Vnuk’s shelf-by-shelf guide to weeding
For Immediate Release
American Library Association
CHICAGO —“No! We can’t rid of that!” Rebecca Vnuk, author of the popular “Weeding Tips” column on Booklist Online, is here to show you that yes, you can. A library is an ever-changing organism; when done the right way, weeding helps a library thrive by focusing its resources on those parts of the collection that are the most useful to its users. “The Weeding Handbook: A Shelf-by-Shelf Guide,” published by ALA Editions, takes the guesswork out of this delicate but necessary process, giving public and school library staff the knowledge and the confidence to effectively weed any collection, of any size. Going through the proverbial stacks shelf by shelf, Vnuk:
- explains why weeding is important for a healthy library, demonstrating that a vibrant collection leads to robust circulation, which in turn affects library budgets;
- walks readers through a library’s shelves by Dewey area, with recommended weeding criteria and call-outs in each area for the different considerations of large collections and smaller collections;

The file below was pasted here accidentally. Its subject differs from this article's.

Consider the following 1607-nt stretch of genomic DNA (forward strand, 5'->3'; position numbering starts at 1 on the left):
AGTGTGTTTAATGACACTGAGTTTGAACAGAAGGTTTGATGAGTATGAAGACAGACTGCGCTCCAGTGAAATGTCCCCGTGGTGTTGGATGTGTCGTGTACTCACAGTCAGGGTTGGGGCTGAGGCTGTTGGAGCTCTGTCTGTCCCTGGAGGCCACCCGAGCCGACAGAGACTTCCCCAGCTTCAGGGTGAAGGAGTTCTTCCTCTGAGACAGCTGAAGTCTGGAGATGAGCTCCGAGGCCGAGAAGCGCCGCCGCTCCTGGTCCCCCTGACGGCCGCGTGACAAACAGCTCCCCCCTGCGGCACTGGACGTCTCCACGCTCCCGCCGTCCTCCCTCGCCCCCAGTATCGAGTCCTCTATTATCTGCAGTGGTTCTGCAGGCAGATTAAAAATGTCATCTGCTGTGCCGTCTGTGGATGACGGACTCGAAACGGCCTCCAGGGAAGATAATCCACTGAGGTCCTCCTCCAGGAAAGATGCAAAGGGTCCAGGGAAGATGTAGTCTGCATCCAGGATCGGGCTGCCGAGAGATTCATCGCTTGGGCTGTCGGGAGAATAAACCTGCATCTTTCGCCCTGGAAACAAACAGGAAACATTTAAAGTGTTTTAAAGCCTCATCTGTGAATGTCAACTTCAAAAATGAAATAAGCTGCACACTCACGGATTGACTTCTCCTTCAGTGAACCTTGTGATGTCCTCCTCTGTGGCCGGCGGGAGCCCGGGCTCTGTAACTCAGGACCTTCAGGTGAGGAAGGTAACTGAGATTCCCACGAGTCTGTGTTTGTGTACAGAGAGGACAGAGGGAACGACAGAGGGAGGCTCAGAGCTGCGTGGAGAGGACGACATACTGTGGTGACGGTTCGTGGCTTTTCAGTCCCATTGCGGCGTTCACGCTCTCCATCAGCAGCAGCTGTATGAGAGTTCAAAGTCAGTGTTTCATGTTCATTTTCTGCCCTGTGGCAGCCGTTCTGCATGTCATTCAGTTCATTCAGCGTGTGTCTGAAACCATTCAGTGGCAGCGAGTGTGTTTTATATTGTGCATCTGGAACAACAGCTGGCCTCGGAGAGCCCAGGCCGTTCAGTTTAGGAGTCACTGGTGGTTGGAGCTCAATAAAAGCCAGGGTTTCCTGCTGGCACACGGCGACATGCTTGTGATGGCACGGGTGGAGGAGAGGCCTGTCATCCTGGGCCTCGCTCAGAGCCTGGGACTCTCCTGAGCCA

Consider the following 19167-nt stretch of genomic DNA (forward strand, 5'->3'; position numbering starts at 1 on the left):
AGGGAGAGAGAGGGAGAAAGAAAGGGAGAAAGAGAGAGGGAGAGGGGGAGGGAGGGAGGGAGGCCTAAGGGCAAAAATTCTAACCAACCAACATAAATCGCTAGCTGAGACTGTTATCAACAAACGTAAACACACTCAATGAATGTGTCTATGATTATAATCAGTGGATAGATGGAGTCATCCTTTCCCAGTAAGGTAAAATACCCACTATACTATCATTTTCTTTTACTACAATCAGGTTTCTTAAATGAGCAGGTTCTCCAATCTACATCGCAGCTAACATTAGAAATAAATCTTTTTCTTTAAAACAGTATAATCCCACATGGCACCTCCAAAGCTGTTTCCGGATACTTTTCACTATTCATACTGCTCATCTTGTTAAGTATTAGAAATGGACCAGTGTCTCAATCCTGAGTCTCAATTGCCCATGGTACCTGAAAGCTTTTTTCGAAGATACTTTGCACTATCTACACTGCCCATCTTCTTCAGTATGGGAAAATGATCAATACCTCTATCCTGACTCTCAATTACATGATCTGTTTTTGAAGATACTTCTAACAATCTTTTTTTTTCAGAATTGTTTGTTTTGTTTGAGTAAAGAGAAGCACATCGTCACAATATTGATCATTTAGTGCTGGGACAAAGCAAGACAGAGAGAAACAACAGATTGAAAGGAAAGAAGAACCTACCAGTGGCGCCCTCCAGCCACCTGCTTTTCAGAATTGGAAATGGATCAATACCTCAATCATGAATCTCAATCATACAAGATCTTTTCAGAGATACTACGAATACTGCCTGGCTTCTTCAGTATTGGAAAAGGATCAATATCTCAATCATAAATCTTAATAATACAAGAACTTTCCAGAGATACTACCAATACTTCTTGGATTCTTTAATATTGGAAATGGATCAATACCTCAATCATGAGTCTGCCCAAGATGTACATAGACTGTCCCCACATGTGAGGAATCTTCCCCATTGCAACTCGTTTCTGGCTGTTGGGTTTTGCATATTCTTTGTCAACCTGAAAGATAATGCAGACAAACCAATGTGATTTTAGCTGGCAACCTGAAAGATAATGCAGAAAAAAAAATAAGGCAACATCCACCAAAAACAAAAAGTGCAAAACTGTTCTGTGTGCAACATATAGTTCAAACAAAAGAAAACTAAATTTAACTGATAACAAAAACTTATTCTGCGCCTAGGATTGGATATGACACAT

- features a chapter addressing reference, media, magazines and newspapers, e-books and other special materials;
- shows how a solid collection development plan uses weeding as an ongoing process, making it less stressful and more productive;
- offers guidance for determining how to delegate responsibility for weeding, plus pointers for getting experienced staff on board;
- gives advice for educating the community about the process, how to head off PR disasters, and what to do with weeded materials;
- includes a dozen sample collection development plans, easily adaptable to suit a library’s individual needs.
Vnuk is currently best known as editor, Reference and Collection Management, at Booklist, and as the co-creator of the popular blog Shelf Renewal. In 2008, she was Library Journal’s Fiction Reviewer of the Year, and in 2010 she received the Public Library Association’s Allie Beth Martin Award for excellence in Readers’ Advisory and was named a Library Journal Mover & Shaker. She is the author of “Read On . . . Women’s Fiction” and “Women’s Fiction Authors: A Research Guide,” and co-author (with Nanette Donohue) of “Women’s Fiction: A Guide to Popular Reading Interests.” She has spoken at conferences and presented workshops extensively.
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